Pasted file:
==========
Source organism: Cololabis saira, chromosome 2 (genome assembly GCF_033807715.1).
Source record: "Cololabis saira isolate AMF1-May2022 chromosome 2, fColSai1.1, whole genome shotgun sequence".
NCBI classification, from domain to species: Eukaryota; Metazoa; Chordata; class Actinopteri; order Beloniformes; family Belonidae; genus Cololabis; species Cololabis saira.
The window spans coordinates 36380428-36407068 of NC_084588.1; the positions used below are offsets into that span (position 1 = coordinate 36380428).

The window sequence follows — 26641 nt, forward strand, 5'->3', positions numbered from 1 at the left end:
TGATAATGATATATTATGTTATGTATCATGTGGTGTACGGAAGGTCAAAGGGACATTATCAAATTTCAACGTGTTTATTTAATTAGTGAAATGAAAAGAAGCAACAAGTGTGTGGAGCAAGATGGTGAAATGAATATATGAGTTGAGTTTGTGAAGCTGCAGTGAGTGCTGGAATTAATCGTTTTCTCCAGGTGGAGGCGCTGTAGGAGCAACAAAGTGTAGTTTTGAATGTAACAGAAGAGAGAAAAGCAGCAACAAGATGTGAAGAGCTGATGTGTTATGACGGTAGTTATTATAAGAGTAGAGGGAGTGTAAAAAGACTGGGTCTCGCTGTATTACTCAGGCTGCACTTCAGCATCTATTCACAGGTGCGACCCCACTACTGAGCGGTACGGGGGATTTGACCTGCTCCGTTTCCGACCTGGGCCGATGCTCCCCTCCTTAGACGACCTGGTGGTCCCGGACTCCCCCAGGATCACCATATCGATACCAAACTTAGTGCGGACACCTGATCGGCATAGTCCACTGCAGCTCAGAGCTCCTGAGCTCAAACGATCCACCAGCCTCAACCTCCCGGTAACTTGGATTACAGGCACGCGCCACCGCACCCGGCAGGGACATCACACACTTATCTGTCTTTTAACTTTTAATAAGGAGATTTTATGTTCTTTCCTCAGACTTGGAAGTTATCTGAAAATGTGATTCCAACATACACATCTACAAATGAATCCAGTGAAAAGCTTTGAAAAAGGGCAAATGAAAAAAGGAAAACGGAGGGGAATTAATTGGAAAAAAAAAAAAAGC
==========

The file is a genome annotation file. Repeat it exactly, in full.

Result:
Source organism: Cololabis saira, chromosome 2 (genome assembly GCF_033807715.1).
Source record: "Cololabis saira isolate AMF1-May2022 chromosome 2, fColSai1.1, whole genome shotgun sequence".
NCBI classification, from domain to species: Eukaryota; Metazoa; Chordata; class Actinopteri; order Beloniformes; family Belonidae; genus Cololabis; species Cololabis saira.
The window spans coordinates 36380428-36407068 of NC_084588.1; the positions used below are offsets into that span (position 1 = coordinate 36380428).

The window sequence follows — 26641 nt, forward strand, 5'->3', positions numbered from 1 at the left end:
TGATAATGATATATTATGTTATGTATCATGTGGTGTACGGAAGGTCAAAGGGACATTATCAAATTTCAACGTGTTTATTTAATTAGTGAAATGAAAAGAAGCAACAAGTGTGTGGAGCAAGATGGTGAAATGAATATATGAGTTGAGTTTGTGAAGCTGCAGTGAGTGCTGGAATTAATCGTTTTCTCCAGGTGGAGGCGCTGTAGGAGCAACAAAGTGTAGTTTTGAATGTAACAGAAGAGAGAAAAGCAGCAACAAGATGTGAAGAGCTGATGTGTTATGACGGTAGTTATTATAAGAGTAGAGGGAGTGTAAAAAGACTGGGTCTCGCTGTATTACTCAGGCTGCACTTCAGCATCTATTCACAGGTGCGACCCCACTACTGAGCGGTACGGGGGATTTGACCTGCTCCGTTTCCGACCTGGGCCGATGCTCCCCTCCTTAGACGACCTGGTGGTCCCGGACTCCCCCAGGATCACCATATCGATACCAAACTTAGTGCGGACACCTGATCGGCATAGTCCACTGCAGCTCAGAGCTCCTGAGCTCAAACGATCCACCAGCCTCAACCTCCCGGTAACTTGGATTACAGGCACGCGCCACCGCACCCGGCAGGGACATCACACACTTATCTGTCTTTTAACTTTTAATAAGGAGATTTTATGTTCTTTCCTCAGACTTGGAAGTTATCTGAAAATGTGATTCCAACATACACATCTACAAATGAATCCAGTGAAAAGCTTTGAAAAAGGGCAAATGAAAAAAGGAAAACGGAGGGGAATTAATTGGAAAAAAAAAAAAAGC